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Let $H$ be a separable Hilbert space of functions which are nonzero continuous and bounded on $\mathbb R$. Let $s_{n}=\sup_{x\in \mathbb R}|h_{n}(x)|$, for $h_{n}\in H$, and define the set $S$ to be the set of all sequences $\{s_{n}\}$ which converges to zero (so we pick only the sequences of functions from $H$ where the limit of the sup's is zero for these sequences, and of course we can assume without lose of generality that these sequences are all decreasing)

Now, assuming that $S$ is nonempty, can we find a sequence, call it $\{s'_{n}\}$ in $S$ such that $$\lim_{n\to\infty}\frac{s'_{n}}{t_{n}}\, x_{n}=0$$ for any $\{t_{n}\}\in S$? (where $\{x_{n}\}\subset \mathbb R$ could be any sequence of our choice-not necessary from $S$, which converges to 0, to support our argument; for example if $S$ contains only one sequence, hence $t_{n}=s'_{n}$, then we can choose $x_{n}=1/n$)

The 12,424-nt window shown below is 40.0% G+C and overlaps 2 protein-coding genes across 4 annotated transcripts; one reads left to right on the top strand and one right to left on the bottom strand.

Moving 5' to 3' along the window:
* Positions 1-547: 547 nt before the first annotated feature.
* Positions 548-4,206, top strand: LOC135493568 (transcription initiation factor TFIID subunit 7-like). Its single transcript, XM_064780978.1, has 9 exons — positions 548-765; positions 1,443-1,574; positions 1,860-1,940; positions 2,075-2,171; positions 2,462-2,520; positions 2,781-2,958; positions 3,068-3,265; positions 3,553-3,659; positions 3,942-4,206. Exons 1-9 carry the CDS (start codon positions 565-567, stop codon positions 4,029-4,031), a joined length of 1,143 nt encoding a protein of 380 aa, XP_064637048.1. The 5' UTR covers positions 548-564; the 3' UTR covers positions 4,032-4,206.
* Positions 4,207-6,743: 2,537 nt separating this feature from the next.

I think the problem here is looking for a sequence which converges to zero faster than any sequence in $S$?

Edit: Maybe a good choice for $s'_{n}$ to be the product (I'm confused about the definition of the product of sequences) of all sequences in $S$? I don't know!! Please advice!

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@Arturo: $\{h_{n}\}$ is any sequence of functions in $H$. So to make the definition clear, $S=\{\,\{s_{n}\}: s_{n}=\sup_{\mathbb R}|h_{n}(x)|, \{h_{n}\}\subset H, s_{n}\to 0\}$. –  Paul Jun 12 '12 at 4:35
    
It just came to my mind: if there is a sequence $\{s_{n}\}\in S$ which converges to 0 then there will be many such sequences in $S$ by taking subsequences of that $\{s_{n}\}$, which all will convereg to 0. –  Paul Jun 12 '12 at 4:54
    
So, any help!!? –  Paul Jun 12 '12 at 5:06
    
Patience, patience. –  Gerry Myerson Jun 12 '12 at 6:02
    
@Paul Isn't $S$ just the set of all positive sequences that converge to $0$? Given any such sequence $\{\sigma_n\}$ I can consider $h_n=\sigma_n f$ where $f\in H$ is a function with $\sup |f|=1$. This choice of $h_n$ gives me $s_n=\sigma_n$. –  user31373 Jun 12 '12 at 23:44

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